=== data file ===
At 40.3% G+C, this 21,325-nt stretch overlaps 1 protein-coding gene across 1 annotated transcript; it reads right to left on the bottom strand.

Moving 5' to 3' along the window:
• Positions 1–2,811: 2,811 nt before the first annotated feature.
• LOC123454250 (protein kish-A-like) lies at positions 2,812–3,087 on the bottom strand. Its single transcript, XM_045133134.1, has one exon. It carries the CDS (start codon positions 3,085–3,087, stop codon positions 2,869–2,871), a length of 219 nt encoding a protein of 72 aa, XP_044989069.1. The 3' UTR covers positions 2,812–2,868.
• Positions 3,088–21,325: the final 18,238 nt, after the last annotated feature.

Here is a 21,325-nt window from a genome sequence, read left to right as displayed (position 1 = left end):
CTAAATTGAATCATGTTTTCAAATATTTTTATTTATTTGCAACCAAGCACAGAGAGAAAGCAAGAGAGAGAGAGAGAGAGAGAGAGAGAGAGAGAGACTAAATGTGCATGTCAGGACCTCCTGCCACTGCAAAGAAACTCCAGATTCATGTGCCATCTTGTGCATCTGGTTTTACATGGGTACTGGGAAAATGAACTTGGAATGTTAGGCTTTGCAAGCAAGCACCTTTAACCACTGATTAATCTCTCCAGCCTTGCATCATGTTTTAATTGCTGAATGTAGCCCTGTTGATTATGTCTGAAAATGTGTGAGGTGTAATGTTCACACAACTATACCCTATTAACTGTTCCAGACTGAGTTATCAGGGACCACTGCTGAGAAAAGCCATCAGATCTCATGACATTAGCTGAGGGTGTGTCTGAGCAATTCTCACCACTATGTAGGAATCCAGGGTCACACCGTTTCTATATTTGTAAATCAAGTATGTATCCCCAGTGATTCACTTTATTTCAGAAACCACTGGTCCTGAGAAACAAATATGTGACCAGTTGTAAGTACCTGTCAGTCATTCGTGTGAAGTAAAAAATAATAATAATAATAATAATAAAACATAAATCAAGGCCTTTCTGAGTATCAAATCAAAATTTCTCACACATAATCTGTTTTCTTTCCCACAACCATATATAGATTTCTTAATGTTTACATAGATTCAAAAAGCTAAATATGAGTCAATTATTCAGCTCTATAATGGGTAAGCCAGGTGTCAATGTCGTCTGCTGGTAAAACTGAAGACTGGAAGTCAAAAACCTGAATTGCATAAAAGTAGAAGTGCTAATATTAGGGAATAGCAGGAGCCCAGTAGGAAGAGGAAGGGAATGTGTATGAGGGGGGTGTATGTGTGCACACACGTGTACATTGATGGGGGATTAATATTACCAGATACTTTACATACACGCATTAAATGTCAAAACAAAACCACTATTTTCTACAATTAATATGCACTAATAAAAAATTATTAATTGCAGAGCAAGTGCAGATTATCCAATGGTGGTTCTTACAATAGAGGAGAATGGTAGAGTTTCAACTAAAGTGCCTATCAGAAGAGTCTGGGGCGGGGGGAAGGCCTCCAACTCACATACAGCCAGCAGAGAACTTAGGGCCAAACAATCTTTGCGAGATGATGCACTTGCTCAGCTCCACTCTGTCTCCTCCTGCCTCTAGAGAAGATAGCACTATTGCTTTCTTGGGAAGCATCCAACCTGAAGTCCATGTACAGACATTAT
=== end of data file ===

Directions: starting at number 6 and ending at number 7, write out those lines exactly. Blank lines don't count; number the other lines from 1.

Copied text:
Here is a 21,325-nt window from a genome sequence, read left to right as displayed (position 1 = left end):
CTAAATTGAATCATGTTTTCAAATATTTTTATTTATTTGCAACCAAGCACAGAGAGAAAGCAAGAGAGAGAGAGAGAGAGAGAGAGAGAGAGAGAGACTAAATGTGCATGTCAGGACCTCCTGCCACTGCAAAGAAACTCCAGATTCATGTGCCATCTTGTGCATCTGGTTTTACATGGGTACTGGGAAAATGAACTTGGAATGTTAGGCTTTGCAAGCAAGCACCTTTAACCACTGATTAATCTCTCCAGCCTTGCATCATGTTTTAATTGCTGAATGTAGCCCTGTTGATTATGTCTGAAAATGTGTGAGGTGTAATGTTCACACAACTATACCCTATTAACTGTTCCAGACTGAGTTATCAGGGACCACTGCTGAGAAAAGCCATCAGATCTCATGACATTAGCTGAGGGTGTGTCTGAGCAATTCTCACCACTATGTAGGAATCCAGGGTCACACCGTTTCTATATTTGTAAATCAAGTATGTATCCCCAGTGATTCACTTTATTTCAGAAACCACTGGTCCTGAGAAACAAATATGTGACCAGTTGTAAGTACCTGTCAGTCATTCGTGTGAAGTAAAAAATAATAATAATAATAATAATAAAACATAAATCAAGGCCTTTCTGAGTATCAAATCAAAATTTCTCACACATAATCTGTTTTCTTTCCCACAACCATATATAGATTTCTTAATGTTTACATAGATTCAAAAAGCTAAATATGAGTCAATTATTCAGCTCTATAATGGGTAAGCCAGGTGTCAATGTCGTCTGCTGGTAAAACTGAAGACTGGAAGTCAAAAACCTGAATTGCATAAAAGTAGAAGTGCTAATATTAGGGAATAGCAGGAGCCCAGTAGGAAGAGGAAGGGAATGTGTATGAGGGGGGTGTATGTGTGCACACACGTGTACATTGATGGGGGATTAATATTACCAGATACTTTACATACACGCATTAAATGTCAAAACAAAACCACTATTTTCTACAATTAATATGCACTAATAAAAAATTATTAATTGCAGAGCAAGTGCAGATTATCCAATGGTGGTTCTTACAATAGAGGAGAATGGTAGAGTTTCAACTAAAGTGCCTATCAGAAGAGTCTGGGGCGGGGGGAAGGCCTCCAACTCACATACAGCCAGCAGAGAACTTAGGGCCAAACAATCTTTGCGAGATGATGCACTTGCTCAGCTCCACTCTGTCTCCTCCTGCCTCTAGAGAAGATAGCACTATTGCTTTCTTGGGAAGCATCCAACCTGAAGTCCATGTACAGACATTAT